This is a transcript of Meet The 'Vulnerables': Jamie Hail as first published on 29 May 2020 and presented by Octavia Woodward.OCTAVIA - Hello and welcome to the Ouch podcast. I'm Octavia Woodward, a journalist here at the BBC, and if you heard our last episode, you'll know that - according to the government - I'm "vulnerable!". Journalists, commentators and politicians have all been throwing that phrase around quite freely recently. It's been a weird couple of months for all of us - and even more so for disabled people. Some of us have been asked to sign "Do not resuscitate forms" by our doctors - and we're worried that if we do get coronavirus, we won't get the same level of treatment as others. I've always known I've been expensive to keep going. I have SMA, which means I have very weak muscles - and lungs - and I use an electric wheelchair. And I've always felt there was some kind of pressure to justify that expense. Now it feels a bit like like oh… maybe my life is deemed less valuable than other people's. I wanted to speak to people like me who might bteresting. For me - the idea of using a wheelchair *and* getting up *on stage* is… *very* daunting. I'm a bit of a cone affected by all of this - to find out more about them and what they think about "the V word". This! is "Meet the Vulnerables". This week I'm speaking to Jamie Hale someone whose work and… just whole outlook… I think is really introl freak - and any situation where I might be seen as the just the girl in the wheelchair, is something I'd avoid. But Jamie seems to have bags of confidence to just - be who they are - and not let any of that bother them. They've performed at the Barbican - the famous London arts venue - talking about their experience of being trans and disabled. And they're working on a major new Netflix show to boot. I want to know how that all works. And how you navigate the tricky world of media. Jamie, hello!JAMIE - Hi Octavia, thank you for having me. OCTAVIA - Thank you for being on this podcast, especially in these weird times. So I think my first question is - we both use electric wheelchairs and they're not the most subtle of mobility aids.. And for me the idea of being staired at more than is strictly necessary is slightly terrifying. But forgetting about that aspect, how do you deal with stage fright? Like do you get scared? You're clearly not someone who shies away from it.JAMIE - Um, I used to have terrible stage fright. I think that I partly realised that people are going to stare at me, whatever I do. So I might as well give them something to stare at. And partly the more I performed, even when terrified, the more I became the an experienced performer and the more experienced I was, the more I felt an obligation to support other performers. And part of the obligation for me was pretending not to be terrifiedOCTAVIA - And you did your first solo show called Not Dying.  Can you explain that title a bit more to me?JAMIE - At times while I was writing and preparing Not Dying, I'd been very critically ill very recently and things didn't look great. And then things suddenly improved dramatically after I started a new treatment. So it was very much a title and a show which is about living. Whatever your circumstances are.OCTAVIA - And we've got a clip of it that we're going to play here.CLIP FROM JAMIE'S SHOW - When I started to write this show I was close to dying, and waiting for my numbers to come up. Not knowing how long I had left. Now I'm not dying. Not not dying, so to speak. Which meant I have to rewrite the whole damn show. And the rest of my life.OCTAVIA - So is that what led you to working with Netflix? JAMIE - Tangentially, yes. The show I'm working on, the lead writer found me through my poetry and got in contact with me and that was how I was recruited onto the team, I suppose. OCTAVIA - That's amazing. So you've, you've been very generous and given us a tiny thing about what it's about. Cause obviously it's top secret, it's called chaos with a K. And I've got some notes here that it's "genre-bending series putting a modern twist on Greek and Roman mythology". Which sounds incredible.JAMIE - It's going to be incredible. I can guarantee it. I can't say anymore at the moment. You'll just have to wait for it to come out.OCTAVIA - Fine!MUSICOCTAVIA - So you were obviously hired for your talents not as a disabled writer, but just as a writer who had a mutual interest with that director. But do you find that's a difficult balance to strike between - disabled performer and normal performer. Cause I mean like, I feel like with my work I really want to promote disabled stories, because, I didn't see them growing up, but also I kind of want to show there's more to me than that. And I don't want to be pigeonholed. How do you navigate that? JAMIE - I really empathise with what you're saying. I feel very similarly. I think I am sometimes hired because as a disabled person I will offer a perspective that a non-disabled person won't offer. I want disabled kids to see their adult selves as they grow up. And if that means that I have to commit a lot of my work to being focused on disability, then I'll do it. But it's, it's challenging. Like, I'm never going to be pitching on an even keel with creatives without access needs. It will always be complicated and potentially expensive to accommodate me. So, anything I produce will always be produced by me as a disabled creative. In the creative industries, everyone has their own, I suppose, I hate to say it, but personal brand, OCTAVIA - Yeah completely, I mean it's what we're told to do. I think I've been in so many meetings when they're like - What's your brand? What's your brand?JAMIE - ExactlyOCTAVIA - But mentally, how do you make disability your brand when it's also your life?JAMIE - I think I create a really clear distinction between myself as a creative and my personal life. Jamie Hale is my professional name. It's not what my friends and family know me as. And that kind of allows me to engage in the world as Jamie, but also have a bit of distance when I'm dealing with really upsetting topics.OCTAVIA - I feel like I have a difficulty because when you feel like you're the voice for a minority, it also adds a lot of pressure. Do you feel that? JAMIE - Very much so. I worry that if I step wrongly, I will either upset a sizable proportion of disabled people or we'll do something that sets back the cause so to speak. I'm always very aware that if I'm going to be perceived as speaking for a community, then I have to be accountable to that community. OCTAVIA - I get that. A lot. I mean it's very difficult when you want to have your own personal views but obviously also you realize there isn't that much representation, but coming back to the balance, then, would you say you consciously market yourself as a disabled person? JAMIE - No, but I would say that I am aware that I will always be marketed as a disabled person and that there's not much I can do to avoid that. OCTAVIA - Do you feel the same obligation with trans issues? How do those two identities intersect for you? JAMIE - I don't feel that same obligation with trans issues, partly because there are a number of very accomplished and prominent trans speakers who I have a lot of respect for. And I think partly because for me transition is something that I can choose to disclose or not. Whereas my body will always disclose that I'm disabled for me. MUSICOCTAVIA - Do you mind giving our listeners some backstory to your transition? How has your disability played into that decision? JAMIE - So I'm 28 now and I transitioned first socially and then medically in my mid to late teens. Um, I started testosterone just over nine years ago and had a double mastectomy eight years ago. I'm, I'm a lot more at home in my body for them, but I've reached a point where I can't safely transition any further. The respiratory complications in particular of further operations are just too dangerous. So I've kind of been stuck in a midpoint where my body will always be intermediate, which is something that I've kind of had to come to terms with. OCTAVIA - Did you find it helpful having a form of control of your body?JAMIE - As my impairment worsened quite rapidly, it was really helpful to me - with transition - to make these changes, and that it was my body and I was going to own it. So since then I've had several tattoos and a lot of piercings and it's been a very similar sense of wanting to claim ownership over over my body and my skin. And with transition, I have come to a position where I don't see myself as male and where it's important to me to be open about my backstory and my experiences and how they contributed to my identity.OCTAVIA - So in terms of your disability, I know you've made the decision not to talk about the specifics of your condition. Can you explain why you don't like disclosing your diagnosis? JAMIE - I'm really concerned not to be pigeonholed as the artist with this condition when I'm so much more than that. So it's really freeing for me to say, actually I'm not going to, I'm not going to adopt medical model terminology to describe my experiences. I'm just going to talk about things as they're necessary.MUSICOCTAVIA - So, what're you working on now, in lockdown? JAMIE - So my lockdown project has been my first play.OCTAVIA - And what's it about?JAMIE - It's about three generations of the same family - the son, his father and his grandfather - and it's about how their relationships build and fall apart under the stress of the epidemic. So at the moment it's written as a play, but it's also designed to be recorded by three pairs of actors, each of whom live together - and then over Zoom.OCTAVIA - So you could film it in quarantine.JAMIE - That's the idea.OCTAVIA - That's genius.JAMIE - Actors often if with other actors, and then housemates can be trained to do a bit of the camera work. MUSICOCTAVIA - So coming onto Covid, which is the giant - I would say - elephant in the room. In this entire situation. So how are you coping at the moment? JAMIE - I've been outside once since mid-March and that was to go to a hospital appointment. So I've tried to forget that the outside world exists and I've given myself lots of work to do so that I can't get bogged down too much in misery. I also find it   really beneficial to think about the things I can influence. So even if I can't end the epidemic and go outside, I can go and look at the herb garden that I planted on my windowsill.OCTAVIA - And how do you think the government response has been for disability and Covid?JAMIE - I think it's been a bit of a disaster to be completely honest.OCTAVIA - I think what inspired this podcast for me was there has always been that slight sense that life, that the disabled life could be like expendable. How have your family and friends coped with that? JAMIE - I think my wife has really struggled because she is also barely going out. She's going out with the dog once a day in order to protect me. But otherwise I think I've actually seen more of my friends than I would otherwise have done just because in the past socializing was often either in an inaccessible venue or so far from me is to be inaccessible. Whereas now it's all happening on zoom. OCTAVIA - It actually has been. I have thought - oh, if people were like this when I've been in hospital for a long time, it might have been a bit better. It is weird how everything's become accessible.OCTAVIA - So what's the first thing you're going to do once lockdown is lifted. JAMIE - Feel the sun on my face. I can do that kind of through the windows, but it's just not the same. OCTAVIA - You've been listening to Meet The Vulnerables from BBC Ouch, if there's someone you think we should speak to for this series, please get in touch. We're @bbcouch on Twitter, find us on Facebook at BBC Ouch or you can email us on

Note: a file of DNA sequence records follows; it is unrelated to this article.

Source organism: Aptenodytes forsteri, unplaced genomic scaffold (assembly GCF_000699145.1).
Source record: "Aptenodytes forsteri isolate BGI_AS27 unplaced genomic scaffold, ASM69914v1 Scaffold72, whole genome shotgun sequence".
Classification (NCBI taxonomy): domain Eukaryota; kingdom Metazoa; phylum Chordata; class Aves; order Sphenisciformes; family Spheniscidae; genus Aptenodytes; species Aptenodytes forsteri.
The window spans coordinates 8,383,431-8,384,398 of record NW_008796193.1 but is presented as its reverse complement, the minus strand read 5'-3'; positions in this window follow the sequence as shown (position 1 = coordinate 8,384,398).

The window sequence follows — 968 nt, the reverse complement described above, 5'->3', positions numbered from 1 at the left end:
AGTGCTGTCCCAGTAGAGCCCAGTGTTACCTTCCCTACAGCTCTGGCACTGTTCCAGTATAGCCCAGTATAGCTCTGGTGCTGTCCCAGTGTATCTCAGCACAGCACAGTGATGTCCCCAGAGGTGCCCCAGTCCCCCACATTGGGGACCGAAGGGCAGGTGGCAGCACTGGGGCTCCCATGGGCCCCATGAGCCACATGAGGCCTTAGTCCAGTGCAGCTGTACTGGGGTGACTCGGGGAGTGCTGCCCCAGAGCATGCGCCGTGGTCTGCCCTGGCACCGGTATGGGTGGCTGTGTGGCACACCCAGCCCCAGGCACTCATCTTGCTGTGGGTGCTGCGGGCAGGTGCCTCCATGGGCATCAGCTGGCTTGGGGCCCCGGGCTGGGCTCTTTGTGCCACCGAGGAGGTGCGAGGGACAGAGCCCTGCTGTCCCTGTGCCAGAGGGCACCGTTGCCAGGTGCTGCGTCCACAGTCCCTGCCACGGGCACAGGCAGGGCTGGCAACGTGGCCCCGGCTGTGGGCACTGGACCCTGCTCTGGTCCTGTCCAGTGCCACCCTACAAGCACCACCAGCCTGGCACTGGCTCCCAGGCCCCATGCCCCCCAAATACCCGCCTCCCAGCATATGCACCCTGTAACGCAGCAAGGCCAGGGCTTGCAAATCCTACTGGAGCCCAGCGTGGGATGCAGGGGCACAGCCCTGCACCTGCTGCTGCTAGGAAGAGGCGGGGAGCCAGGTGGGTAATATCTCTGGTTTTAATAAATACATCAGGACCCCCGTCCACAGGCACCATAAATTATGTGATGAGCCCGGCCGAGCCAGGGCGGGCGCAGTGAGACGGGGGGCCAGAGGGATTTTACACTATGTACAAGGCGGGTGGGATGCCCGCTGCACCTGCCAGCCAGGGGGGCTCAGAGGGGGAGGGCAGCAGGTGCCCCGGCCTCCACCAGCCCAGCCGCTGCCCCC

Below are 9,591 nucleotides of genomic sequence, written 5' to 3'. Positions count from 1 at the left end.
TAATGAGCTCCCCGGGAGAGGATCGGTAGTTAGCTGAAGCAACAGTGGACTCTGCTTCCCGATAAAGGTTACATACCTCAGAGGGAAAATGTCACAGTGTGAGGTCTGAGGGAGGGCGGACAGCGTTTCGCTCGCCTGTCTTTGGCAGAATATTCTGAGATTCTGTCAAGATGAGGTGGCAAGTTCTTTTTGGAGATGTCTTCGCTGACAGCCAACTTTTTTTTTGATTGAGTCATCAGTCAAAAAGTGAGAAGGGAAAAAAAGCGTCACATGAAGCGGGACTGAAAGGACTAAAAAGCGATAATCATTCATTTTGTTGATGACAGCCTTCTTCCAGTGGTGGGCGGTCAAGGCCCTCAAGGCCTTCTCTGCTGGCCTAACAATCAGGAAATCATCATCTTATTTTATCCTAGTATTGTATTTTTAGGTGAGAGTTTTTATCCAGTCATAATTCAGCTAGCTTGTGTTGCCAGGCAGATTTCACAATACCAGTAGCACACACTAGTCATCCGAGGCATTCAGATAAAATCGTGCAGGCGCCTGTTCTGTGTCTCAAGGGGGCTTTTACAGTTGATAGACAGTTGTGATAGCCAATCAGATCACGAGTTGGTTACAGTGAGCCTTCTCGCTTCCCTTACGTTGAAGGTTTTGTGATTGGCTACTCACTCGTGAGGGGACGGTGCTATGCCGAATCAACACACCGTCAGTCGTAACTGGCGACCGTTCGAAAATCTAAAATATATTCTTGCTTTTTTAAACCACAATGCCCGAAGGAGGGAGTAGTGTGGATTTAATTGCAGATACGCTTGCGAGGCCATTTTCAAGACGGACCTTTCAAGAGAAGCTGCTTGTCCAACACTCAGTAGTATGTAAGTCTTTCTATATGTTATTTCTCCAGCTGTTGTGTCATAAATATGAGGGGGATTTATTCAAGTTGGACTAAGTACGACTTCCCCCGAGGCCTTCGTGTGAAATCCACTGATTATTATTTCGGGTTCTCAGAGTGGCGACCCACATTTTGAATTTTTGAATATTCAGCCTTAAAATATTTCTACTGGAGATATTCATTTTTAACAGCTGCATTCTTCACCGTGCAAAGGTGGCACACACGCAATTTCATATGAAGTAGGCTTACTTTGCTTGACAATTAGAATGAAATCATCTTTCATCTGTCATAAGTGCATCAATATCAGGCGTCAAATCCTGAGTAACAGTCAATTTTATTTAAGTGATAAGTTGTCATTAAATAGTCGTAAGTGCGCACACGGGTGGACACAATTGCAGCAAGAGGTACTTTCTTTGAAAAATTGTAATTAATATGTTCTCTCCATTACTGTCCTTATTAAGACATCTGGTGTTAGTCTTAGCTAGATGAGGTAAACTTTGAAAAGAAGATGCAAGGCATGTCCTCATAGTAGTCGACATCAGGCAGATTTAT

Get the latest episodes of the Access All podcast the moment a new episode goes live!